(AP) CARTAGENA, Colombia – The Spanish colonialists who fortified this Colombian seaport 400 years ago to guard against pirates and rival imperial powers could only have dreamed of the security being implemented for President Bush’s visit here Monday.
About 15,000 Colombian security forces — backed by warplanes, helicopters, battleships and two submarines — will safeguard Bush’s four-hour trip to discuss the nation’s war on drugs. That is the same number of American troops deployed in the Fallujah offensive in Iraq.
“If something happened during the president’s visit, we would lose everything — tourism, business. … The country’s image would suffer greatly,” said Navy Capt. Nelson Fernandez, who is in charge of security.
Colombia is wracked by a 40-year-old Marxist insurgency and there is concern the rebels could try to attack Bush.
Standing on the roof of Cartagena’s Convention Center where Special Forces staged a mock hostage rescue Sunday, Fernandez said all boats will be barred from entering or leaving the port during Bush’s stay, and the airspace will be shut down.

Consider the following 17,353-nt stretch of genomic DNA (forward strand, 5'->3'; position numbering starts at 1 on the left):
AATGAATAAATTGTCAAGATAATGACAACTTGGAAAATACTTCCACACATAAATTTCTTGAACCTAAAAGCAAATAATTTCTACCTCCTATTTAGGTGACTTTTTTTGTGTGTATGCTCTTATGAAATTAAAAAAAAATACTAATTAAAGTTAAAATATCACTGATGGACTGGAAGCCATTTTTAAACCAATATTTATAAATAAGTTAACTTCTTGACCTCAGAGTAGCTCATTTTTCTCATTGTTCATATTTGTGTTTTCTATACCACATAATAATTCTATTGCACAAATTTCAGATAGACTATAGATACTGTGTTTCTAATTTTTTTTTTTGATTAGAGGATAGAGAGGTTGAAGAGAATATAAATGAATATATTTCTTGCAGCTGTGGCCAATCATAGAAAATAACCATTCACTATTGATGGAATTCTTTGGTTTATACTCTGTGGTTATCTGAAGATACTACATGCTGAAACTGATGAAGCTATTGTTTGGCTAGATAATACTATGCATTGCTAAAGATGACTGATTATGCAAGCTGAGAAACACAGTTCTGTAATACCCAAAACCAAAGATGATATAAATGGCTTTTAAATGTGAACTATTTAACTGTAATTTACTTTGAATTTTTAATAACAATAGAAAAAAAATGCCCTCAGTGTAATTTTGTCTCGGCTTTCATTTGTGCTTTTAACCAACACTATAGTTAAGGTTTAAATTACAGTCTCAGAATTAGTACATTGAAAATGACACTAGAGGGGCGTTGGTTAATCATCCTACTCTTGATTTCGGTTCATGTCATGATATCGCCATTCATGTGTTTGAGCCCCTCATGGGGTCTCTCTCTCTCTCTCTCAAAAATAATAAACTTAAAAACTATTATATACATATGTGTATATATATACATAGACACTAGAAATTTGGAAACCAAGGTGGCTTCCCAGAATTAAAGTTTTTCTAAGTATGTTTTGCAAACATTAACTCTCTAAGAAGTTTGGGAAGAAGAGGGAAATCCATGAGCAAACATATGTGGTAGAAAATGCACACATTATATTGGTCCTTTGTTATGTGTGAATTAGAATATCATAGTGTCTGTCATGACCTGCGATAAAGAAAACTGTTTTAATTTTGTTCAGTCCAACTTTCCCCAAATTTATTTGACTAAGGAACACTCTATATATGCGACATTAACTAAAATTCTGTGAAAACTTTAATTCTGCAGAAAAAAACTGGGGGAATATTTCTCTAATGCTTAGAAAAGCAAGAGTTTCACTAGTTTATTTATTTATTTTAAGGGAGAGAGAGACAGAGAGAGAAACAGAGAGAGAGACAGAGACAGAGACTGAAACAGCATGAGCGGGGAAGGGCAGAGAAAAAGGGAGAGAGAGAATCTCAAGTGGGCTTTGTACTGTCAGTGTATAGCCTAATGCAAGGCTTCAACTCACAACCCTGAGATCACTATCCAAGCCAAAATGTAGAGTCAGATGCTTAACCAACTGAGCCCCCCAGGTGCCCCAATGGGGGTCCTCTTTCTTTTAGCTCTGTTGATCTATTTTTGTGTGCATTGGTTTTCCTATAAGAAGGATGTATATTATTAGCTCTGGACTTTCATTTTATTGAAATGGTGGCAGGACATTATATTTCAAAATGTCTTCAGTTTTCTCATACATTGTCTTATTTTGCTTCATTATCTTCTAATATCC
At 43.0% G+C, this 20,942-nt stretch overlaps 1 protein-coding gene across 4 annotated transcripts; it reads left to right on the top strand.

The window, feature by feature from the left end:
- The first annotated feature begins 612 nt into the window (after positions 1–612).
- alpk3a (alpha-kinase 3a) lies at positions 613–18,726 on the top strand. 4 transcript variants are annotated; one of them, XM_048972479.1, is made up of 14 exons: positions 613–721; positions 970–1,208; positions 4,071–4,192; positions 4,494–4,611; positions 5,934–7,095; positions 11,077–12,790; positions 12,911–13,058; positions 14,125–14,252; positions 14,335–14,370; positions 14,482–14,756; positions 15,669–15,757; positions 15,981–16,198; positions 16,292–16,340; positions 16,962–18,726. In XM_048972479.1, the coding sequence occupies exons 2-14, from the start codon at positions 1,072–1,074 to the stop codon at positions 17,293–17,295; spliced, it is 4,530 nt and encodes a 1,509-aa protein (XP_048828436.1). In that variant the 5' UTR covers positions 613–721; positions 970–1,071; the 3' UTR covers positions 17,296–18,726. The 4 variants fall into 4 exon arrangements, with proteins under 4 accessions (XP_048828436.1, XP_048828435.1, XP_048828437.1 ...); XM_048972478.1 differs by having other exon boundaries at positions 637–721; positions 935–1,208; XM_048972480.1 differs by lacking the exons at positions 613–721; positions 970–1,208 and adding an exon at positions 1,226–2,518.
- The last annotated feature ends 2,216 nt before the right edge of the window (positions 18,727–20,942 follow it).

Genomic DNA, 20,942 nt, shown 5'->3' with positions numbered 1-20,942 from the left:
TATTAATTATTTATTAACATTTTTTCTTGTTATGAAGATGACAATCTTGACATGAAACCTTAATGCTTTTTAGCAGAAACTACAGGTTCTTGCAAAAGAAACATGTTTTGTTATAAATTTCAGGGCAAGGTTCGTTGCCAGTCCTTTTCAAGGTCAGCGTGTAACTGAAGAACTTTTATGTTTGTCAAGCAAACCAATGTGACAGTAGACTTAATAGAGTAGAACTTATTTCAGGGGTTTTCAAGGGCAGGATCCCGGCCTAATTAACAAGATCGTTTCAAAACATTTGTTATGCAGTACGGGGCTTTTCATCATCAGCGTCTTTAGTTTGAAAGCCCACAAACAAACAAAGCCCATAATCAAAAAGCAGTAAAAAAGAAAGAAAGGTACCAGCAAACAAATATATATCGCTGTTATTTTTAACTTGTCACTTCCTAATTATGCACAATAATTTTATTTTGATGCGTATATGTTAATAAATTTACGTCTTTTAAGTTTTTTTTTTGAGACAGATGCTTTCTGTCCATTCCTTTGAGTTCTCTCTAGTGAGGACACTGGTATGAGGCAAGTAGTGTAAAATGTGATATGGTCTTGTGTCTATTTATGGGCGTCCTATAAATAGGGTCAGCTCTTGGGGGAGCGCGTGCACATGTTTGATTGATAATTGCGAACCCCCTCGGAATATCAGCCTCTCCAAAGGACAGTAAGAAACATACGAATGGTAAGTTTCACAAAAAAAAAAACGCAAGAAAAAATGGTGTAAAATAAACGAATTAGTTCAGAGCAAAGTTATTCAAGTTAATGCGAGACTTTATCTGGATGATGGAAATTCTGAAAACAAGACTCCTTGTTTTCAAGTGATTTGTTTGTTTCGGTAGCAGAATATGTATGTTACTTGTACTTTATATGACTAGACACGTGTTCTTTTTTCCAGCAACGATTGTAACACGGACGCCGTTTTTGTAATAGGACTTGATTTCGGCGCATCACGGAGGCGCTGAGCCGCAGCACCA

The sale of alcoholic drinks will be banned for 24 hours and workers are being given Monday off — in part to pre-empt protests, since many employees and students live in surrounding villages and would face roadblocks and searches if they tried to enter.
Nevertheless, a handful of minor demonstrations were expected, but probably not all of them will be directed against the United States, Fernandez said.
Those likely to take to the streets include families whose homes were flooded recently by the heaviest torrential rains in five years, seeking to use publicity around Bush’s visit to demand more state aid.
With its pastel-colored colonial buildings, Caribbean sun, fresh seafood, pulsating music and relative peace, Cartagena is the Colombian government’s ace-in-the-hole for visiting foreign dignitaries.
But Bush will not see any of the walled city, unlike President Clinton (news – web sites), who toured its cobblestone streets in a horse-drawn carriage in August 2000. Bush and his conservative Colombian counterpart, Alvaro Uribe, will remain at a colonial estate on an island just off the coast for their talks.
Bush and Uribe are expected to discuss future U.S. military aid to combat cocaine production and the insurgent groups that control the trade.
Residents expressed disappointment.
“When President Clinton came a lot of work was done to make the city more beautiful, which was good for tourism,” said Camilo Vega, a 42-year-old trinket seller. “But this time, nothing is being done.”
Others said they were pleased with all the attention Cartagena gets during presidential visits, but were fed up with the security.
“I have been searched three times in the last two days,” said Jorge Enrique Martinez, who sells ice cream on a bicycle cart. “I am not a guerrilla!”